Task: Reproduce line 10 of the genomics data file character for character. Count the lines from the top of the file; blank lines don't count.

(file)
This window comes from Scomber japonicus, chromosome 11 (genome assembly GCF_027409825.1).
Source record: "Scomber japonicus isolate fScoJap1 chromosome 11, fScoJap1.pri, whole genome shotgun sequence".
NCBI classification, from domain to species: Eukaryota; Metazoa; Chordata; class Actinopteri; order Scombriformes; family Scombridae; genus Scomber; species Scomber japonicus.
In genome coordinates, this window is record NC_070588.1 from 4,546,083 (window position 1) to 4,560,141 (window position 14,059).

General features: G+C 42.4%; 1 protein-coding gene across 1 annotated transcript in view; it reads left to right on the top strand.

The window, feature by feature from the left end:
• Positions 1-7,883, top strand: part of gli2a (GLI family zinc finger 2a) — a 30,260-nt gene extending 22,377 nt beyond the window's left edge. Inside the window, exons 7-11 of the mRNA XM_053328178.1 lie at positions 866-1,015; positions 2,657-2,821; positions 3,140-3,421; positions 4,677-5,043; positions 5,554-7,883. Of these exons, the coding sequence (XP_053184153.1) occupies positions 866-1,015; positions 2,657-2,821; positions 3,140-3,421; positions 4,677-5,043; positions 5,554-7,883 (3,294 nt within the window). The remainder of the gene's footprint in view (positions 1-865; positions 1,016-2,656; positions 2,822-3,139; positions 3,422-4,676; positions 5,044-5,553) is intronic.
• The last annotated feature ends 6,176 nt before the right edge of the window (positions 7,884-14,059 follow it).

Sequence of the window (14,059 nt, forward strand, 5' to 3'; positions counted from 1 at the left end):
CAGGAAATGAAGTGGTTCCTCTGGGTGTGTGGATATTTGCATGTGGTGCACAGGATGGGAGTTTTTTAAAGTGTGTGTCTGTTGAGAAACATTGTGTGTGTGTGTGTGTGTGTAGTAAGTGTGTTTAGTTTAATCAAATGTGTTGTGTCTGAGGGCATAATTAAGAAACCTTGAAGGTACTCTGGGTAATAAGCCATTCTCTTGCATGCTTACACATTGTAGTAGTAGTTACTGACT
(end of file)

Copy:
CAGGAAATGAAGTGGTTCCTCTGGGTGTGTGGATATTTGCATGTGGTGCACAGGATGGGAGTTTTTTAAAGTGTGTGTCTGTTGAGAAACATTGTGTGTGTGTGTGTGTGTGTAGTAAGTGTGTTTAGTTTAATCAAATGTGTTGTGTCTGAGGGCATAATTAAGAAACCTTGAAGGTACTCTGGGTAATAAGCCATTCTCTTGCATGCTTACACATTGTAGTAGTAGTTACTGACT